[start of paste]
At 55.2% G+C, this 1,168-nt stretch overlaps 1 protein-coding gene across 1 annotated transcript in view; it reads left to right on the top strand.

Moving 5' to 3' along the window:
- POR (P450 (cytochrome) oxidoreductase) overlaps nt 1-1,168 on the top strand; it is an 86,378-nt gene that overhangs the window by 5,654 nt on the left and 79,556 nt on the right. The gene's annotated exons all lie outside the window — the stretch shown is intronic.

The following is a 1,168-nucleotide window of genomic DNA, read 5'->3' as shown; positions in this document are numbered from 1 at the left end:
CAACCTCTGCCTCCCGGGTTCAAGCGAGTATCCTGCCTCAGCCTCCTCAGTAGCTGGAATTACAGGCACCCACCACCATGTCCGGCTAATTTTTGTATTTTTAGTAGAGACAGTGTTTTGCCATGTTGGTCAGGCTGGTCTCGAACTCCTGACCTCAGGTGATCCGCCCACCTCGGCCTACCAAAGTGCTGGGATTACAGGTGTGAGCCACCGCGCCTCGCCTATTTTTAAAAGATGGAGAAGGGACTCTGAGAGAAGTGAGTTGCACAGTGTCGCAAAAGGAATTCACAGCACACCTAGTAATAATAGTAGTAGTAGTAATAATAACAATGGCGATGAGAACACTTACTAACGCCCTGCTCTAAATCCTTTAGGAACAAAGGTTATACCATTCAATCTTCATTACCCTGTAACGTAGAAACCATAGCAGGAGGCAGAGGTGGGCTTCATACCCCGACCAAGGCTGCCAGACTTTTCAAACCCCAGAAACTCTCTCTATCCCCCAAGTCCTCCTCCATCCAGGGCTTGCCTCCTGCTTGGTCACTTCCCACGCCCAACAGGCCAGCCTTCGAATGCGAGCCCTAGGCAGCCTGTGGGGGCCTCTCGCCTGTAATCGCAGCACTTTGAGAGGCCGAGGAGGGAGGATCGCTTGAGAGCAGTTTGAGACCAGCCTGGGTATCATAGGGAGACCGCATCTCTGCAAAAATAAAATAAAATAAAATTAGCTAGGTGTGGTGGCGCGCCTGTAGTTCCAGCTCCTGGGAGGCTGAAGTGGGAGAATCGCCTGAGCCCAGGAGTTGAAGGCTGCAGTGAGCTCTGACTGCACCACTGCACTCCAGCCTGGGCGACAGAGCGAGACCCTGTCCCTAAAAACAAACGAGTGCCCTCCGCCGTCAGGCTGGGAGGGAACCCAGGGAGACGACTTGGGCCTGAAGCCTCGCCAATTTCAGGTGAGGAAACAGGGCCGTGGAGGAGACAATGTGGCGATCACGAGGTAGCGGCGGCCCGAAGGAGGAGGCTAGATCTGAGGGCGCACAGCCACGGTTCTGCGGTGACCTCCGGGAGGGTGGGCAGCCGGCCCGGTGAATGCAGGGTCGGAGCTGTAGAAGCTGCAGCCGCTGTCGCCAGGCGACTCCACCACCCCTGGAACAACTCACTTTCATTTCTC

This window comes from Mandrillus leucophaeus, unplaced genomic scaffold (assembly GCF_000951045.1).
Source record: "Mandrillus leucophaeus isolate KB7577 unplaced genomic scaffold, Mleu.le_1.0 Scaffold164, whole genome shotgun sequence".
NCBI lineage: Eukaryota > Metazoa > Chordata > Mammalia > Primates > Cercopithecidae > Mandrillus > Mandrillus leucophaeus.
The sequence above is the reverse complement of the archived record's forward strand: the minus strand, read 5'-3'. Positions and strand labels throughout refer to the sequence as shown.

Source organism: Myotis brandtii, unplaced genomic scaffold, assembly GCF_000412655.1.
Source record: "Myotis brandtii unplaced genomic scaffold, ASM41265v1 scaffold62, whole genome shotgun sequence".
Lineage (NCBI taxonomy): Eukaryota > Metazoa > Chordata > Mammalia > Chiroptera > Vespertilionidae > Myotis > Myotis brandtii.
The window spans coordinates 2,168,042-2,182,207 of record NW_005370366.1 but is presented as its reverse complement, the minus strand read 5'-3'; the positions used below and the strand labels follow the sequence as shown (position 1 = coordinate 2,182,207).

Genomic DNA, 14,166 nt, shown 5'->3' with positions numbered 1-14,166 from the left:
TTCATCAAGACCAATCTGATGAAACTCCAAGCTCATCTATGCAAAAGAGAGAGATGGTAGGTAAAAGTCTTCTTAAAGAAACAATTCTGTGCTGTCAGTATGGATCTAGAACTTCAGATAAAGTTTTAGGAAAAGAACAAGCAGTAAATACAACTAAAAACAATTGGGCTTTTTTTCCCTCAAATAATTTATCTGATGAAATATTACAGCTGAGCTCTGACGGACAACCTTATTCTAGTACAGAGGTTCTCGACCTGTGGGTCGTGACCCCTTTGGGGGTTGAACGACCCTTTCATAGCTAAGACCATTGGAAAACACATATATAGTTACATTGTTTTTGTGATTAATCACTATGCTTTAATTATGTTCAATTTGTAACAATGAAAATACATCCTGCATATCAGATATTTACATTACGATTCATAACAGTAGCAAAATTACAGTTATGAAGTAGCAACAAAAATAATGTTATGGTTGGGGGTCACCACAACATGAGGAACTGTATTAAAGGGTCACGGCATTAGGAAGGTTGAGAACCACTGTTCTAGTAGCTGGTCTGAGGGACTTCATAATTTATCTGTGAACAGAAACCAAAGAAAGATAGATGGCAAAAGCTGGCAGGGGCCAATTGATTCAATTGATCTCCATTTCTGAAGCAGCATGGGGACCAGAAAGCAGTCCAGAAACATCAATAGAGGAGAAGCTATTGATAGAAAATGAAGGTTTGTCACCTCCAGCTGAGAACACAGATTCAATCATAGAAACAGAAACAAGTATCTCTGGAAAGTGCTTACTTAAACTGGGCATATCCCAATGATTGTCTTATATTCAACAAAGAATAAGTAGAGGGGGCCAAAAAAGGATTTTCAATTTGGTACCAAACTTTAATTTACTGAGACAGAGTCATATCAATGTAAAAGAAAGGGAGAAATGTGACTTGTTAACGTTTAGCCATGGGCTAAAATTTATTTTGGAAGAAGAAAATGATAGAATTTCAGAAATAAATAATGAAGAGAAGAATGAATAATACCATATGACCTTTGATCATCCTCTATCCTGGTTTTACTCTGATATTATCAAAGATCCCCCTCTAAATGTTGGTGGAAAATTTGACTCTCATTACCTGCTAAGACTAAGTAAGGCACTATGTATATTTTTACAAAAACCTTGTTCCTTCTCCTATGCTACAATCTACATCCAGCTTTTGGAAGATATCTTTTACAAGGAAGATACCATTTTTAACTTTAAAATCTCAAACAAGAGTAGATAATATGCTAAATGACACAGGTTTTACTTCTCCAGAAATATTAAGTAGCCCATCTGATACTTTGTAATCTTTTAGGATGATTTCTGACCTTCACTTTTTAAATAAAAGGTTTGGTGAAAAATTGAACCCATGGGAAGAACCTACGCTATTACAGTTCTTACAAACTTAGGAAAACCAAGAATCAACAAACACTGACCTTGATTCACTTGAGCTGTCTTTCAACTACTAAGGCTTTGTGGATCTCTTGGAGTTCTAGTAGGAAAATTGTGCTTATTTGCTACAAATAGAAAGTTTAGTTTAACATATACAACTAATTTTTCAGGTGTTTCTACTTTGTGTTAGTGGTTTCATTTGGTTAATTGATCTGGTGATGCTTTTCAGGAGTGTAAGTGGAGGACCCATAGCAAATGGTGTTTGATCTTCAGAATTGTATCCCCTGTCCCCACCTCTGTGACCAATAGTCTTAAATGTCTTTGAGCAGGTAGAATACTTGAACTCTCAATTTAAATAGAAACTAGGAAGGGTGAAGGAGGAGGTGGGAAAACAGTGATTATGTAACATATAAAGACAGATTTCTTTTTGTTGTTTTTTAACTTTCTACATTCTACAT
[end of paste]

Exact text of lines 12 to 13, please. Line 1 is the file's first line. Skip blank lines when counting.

Lineage (NCBI taxonomy): Eukaryota > Metazoa > Chordata > Mammalia > Chiroptera > Vespertilionidae > Myotis > Myotis brandtii.
The window spans coordinates 2,168,042-2,182,207 of record NW_005370366.1 but is presented as its reverse complement, the minus strand read 5'-3'; the positions used below and the strand labels follow the sequence as shown (position 1 = coordinate 2,182,207).